Trying some John Lovett inspired doors and windows.   Still in the sketchbook - I feel I need to fill up the pages now.

Both the door and the window are too squat.  It's a nasty habit I have and it makes things look a little cartoonish.   Reasonably happy wit hthe color variation in the door and window but the bricks could have been a little livelier.

While I'm here

Michele ClampComment

This is a John Lovett video tutorial.   Wasn't happy with it at the time but I went back in,  darkened some areas and added in more colour to others and it improved it no end.

Workshop exercises

Michele ClampComment

So from exercise to practice on my own.   This is always tricky and, in the past, I've failed to plan enough before launching in with the brushes.

First several thumbnail sketches.    I tried to mark out the light, medium and dark values and where the focal point should be.  In the last one I also marked in the order of painting and rough colors.   Even after all this I still floundered somewhat.

Good points :   

 -  Darks are dark and lights are light i.e. good contrast.    This is a biggie and gives the painting impact.   I'm learning that, even when you think you've put the darkest values in you can likely go one step further and it stops the painting looking wishy-washy.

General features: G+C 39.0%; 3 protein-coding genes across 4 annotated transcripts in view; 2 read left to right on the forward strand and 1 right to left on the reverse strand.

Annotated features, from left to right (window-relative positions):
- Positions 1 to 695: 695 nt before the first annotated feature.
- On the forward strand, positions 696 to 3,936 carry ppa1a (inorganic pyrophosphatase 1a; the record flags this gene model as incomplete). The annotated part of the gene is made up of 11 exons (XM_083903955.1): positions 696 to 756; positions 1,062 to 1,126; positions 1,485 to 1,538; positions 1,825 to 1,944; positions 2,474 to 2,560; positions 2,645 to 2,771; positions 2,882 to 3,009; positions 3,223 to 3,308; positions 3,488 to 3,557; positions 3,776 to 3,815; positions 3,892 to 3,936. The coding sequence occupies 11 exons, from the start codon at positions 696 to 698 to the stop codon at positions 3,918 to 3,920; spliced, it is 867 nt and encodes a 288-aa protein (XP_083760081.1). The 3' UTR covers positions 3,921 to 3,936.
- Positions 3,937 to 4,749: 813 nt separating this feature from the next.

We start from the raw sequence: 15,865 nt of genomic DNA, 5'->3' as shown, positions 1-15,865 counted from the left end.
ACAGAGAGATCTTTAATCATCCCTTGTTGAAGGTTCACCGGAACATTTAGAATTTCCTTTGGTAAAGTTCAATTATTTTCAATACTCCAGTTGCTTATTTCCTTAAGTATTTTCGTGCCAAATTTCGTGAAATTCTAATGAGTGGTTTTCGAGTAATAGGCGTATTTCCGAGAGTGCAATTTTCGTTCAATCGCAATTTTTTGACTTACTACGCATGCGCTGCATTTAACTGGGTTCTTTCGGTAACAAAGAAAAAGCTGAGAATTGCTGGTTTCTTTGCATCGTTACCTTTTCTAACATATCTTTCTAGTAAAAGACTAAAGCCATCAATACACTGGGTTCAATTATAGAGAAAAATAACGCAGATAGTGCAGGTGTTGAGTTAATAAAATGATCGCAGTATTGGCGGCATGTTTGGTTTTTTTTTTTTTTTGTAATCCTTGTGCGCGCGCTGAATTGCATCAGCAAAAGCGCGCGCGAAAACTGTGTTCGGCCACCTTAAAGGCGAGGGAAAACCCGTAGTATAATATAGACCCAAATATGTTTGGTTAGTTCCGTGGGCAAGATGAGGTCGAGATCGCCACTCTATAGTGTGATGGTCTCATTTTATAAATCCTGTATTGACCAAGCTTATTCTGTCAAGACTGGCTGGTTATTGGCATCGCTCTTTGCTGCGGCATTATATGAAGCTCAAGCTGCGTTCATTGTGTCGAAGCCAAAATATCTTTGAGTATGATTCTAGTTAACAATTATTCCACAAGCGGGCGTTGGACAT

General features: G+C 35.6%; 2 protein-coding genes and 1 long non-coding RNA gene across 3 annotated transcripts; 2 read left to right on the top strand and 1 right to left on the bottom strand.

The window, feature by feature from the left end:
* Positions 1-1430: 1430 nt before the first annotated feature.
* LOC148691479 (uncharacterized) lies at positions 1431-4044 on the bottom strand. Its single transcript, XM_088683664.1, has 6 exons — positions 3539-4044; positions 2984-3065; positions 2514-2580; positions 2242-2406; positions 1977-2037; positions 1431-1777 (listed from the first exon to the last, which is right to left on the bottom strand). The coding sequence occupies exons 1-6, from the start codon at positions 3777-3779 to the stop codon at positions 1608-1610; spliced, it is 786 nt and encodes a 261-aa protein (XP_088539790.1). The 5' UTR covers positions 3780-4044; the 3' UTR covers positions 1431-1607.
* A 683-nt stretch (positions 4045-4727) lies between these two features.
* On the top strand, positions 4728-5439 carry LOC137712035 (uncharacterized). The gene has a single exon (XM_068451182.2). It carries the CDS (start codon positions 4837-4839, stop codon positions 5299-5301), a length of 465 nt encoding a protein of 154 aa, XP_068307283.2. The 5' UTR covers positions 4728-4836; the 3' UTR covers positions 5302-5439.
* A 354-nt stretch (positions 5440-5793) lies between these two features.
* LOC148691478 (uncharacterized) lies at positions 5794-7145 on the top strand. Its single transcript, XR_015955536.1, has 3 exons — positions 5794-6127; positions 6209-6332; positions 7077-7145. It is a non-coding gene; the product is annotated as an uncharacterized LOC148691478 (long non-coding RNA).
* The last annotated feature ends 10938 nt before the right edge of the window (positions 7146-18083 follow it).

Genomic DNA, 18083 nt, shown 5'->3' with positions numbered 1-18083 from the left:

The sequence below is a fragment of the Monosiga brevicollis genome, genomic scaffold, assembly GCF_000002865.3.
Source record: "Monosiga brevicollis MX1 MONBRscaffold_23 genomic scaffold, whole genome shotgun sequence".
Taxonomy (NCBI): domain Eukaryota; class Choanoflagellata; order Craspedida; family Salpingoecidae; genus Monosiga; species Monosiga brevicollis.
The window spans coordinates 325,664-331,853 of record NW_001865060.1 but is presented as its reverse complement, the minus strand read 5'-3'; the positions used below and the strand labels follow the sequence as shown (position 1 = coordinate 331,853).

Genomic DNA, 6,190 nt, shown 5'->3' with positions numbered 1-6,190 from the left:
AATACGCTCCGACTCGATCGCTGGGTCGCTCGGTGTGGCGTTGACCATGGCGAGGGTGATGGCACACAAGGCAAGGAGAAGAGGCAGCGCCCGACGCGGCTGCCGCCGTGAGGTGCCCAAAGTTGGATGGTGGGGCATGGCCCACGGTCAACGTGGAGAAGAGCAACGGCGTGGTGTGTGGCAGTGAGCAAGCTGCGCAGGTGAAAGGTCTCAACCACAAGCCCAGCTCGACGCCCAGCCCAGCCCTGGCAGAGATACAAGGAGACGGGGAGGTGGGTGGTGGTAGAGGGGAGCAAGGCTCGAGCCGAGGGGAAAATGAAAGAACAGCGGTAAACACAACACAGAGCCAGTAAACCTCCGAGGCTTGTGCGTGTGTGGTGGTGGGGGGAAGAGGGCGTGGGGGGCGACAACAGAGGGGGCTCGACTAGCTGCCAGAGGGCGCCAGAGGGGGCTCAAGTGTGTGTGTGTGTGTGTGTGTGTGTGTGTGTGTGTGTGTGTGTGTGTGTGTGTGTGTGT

- I also didn't make my classic mistake of putting too much detail in the foreground (just cos it's close to you doesn't mean you should put everything in).   There's some detail in there but it's muted with close tones and doesn't detract from anything else.

Bad points:  

 - I didn't really know what to do with the large dark mass of trees on the left hand side and it became overworked.   

 - The trees poking out on the left are also a little spindly.   

 - The background hills show too much of the brushstrokes and working when the paper was wetter would have softened them all up.   

 - Color is ok but a little meh.  some more color strength in the mid tones and focal point would give it some sparkle.

 - Composition - again meh.   If I were to do it again I would squish the middle, dark tones into more of a band (and maybe introduce another stripe of light and dark to add impact.

 - Hard to tell whether the thing in the center is a road or a river (it's a river btw).

But these last few paintings make me think another corner has been turned.   I'm starting to think in terms of paintings rather than 'pictures of stuff'.

Oh - and here is the